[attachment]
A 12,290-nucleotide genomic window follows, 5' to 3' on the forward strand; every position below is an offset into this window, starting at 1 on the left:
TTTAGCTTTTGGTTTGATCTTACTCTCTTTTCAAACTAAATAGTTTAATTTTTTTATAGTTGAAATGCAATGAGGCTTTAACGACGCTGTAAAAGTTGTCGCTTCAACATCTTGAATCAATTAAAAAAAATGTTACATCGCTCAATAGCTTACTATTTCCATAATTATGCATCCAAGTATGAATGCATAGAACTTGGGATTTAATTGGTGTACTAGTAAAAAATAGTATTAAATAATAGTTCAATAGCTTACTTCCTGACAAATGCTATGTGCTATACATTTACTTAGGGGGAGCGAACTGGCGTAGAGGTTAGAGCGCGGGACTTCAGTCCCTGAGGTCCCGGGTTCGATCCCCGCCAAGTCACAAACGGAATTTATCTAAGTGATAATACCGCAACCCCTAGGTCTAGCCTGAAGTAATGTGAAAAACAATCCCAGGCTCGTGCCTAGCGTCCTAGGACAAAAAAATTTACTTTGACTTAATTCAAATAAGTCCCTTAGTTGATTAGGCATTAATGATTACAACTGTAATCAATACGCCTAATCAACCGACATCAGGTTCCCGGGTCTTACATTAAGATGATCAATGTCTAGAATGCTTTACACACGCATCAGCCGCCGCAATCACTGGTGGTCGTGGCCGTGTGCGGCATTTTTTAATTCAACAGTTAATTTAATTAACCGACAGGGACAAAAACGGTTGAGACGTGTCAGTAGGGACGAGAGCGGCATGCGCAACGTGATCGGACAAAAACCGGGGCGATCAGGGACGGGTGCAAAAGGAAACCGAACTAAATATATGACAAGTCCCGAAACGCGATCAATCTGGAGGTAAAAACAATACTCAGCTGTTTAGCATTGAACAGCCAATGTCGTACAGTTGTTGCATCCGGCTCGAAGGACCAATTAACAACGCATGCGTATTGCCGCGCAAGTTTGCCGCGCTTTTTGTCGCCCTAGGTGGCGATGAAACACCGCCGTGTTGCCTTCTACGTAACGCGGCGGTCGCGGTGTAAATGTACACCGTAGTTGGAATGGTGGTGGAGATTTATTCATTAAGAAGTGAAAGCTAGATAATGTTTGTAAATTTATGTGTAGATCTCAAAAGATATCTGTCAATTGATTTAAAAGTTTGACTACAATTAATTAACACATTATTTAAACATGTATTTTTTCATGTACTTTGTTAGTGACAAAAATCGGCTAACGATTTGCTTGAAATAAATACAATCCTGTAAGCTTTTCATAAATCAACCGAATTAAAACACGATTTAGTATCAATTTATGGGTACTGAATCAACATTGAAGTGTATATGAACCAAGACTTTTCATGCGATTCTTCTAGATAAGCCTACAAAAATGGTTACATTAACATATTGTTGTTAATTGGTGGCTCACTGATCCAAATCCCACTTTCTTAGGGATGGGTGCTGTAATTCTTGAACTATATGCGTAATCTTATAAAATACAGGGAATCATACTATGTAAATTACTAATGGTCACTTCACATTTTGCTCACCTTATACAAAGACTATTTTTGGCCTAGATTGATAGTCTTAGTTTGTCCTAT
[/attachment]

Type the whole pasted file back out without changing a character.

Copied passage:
A 12,290-nucleotide genomic window follows, 5' to 3' on the forward strand; every position below is an offset into this window, starting at 1 on the left:
TTTAGCTTTTGGTTTGATCTTACTCTCTTTTCAAACTAAATAGTTTAATTTTTTTATAGTTGAAATGCAATGAGGCTTTAACGACGCTGTAAAAGTTGTCGCTTCAACATCTTGAATCAATTAAAAAAAATGTTACATCGCTCAATAGCTTACTATTTCCATAATTATGCATCCAAGTATGAATGCATAGAACTTGGGATTTAATTGGTGTACTAGTAAAAAATAGTATTAAATAATAGTTCAATAGCTTACTTCCTGACAAATGCTATGTGCTATACATTTACTTAGGGGGAGCGAACTGGCGTAGAGGTTAGAGCGCGGGACTTCAGTCCCTGAGGTCCCGGGTTCGATCCCCGCCAAGTCACAAACGGAATTTATCTAAGTGATAATACCGCAACCCCTAGGTCTAGCCTGAAGTAATGTGAAAAACAATCCCAGGCTCGTGCCTAGCGTCCTAGGACAAAAAAATTTACTTTGACTTAATTCAAATAAGTCCCTTAGTTGATTAGGCATTAATGATTACAACTGTAATCAATACGCCTAATCAACCGACATCAGGTTCCCGGGTCTTACATTAAGATGATCAATGTCTAGAATGCTTTACACACGCATCAGCCGCCGCAATCACTGGTGGTCGTGGCCGTGTGCGGCATTTTTTAATTCAACAGTTAATTTAATTAACCGACAGGGACAAAAACGGTTGAGACGTGTCAGTAGGGACGAGAGCGGCATGCGCAACGTGATCGGACAAAAACCGGGGCGATCAGGGACGGGTGCAAAAGGAAACCGAACTAAATATATGACAAGTCCCGAAACGCGATCAATCTGGAGGTAAAAACAATACTCAGCTGTTTAGCATTGAACAGCCAATGTCGTACAGTTGTTGCATCCGGCTCGAAGGACCAATTAACAACGCATGCGTATTGCCGCGCAAGTTTGCCGCGCTTTTTGTCGCCCTAGGTGGCGATGAAACACCGCCGTGTTGCCTTCTACGTAACGCGGCGGTCGCGGTGTAAATGTACACCGTAGTTGGAATGGTGGTGGAGATTTATTCATTAAGAAGTGAAAGCTAGATAATGTTTGTAAATTTATGTGTAGATCTCAAAAGATATCTGTCAATTGATTTAAAAGTTTGACTACAATTAATTAACACATTATTTAAACATGTATTTTTTCATGTACTTTGTTAGTGACAAAAATCGGCTAACGATTTGCTTGAAATAAATACAATCCTGTAAGCTTTTCATAAATCAACCGAATTAAAACACGATTTAGTATCAATTTATGGGTACTGAATCAACATTGAAGTGTATATGAACCAAGACTTTTCATGCGATTCTTCTAGATAAGCCTACAAAAATGGTTACATTAACATATTGTTGTTAATTGGTGGCTCACTGATCCAAATCCCACTTTCTTAGGGATGGGTGCTGTAATTCTTGAACTATATGCGTAATCTTATAAAATACAGGGAATCATACTATGTAAATTACTAATGGTCACTTCACATTTTGCTCACCTTATACAAAGACTATTTTTGGCCTAGATTGATAGTCTTAGTTTGTCCTAT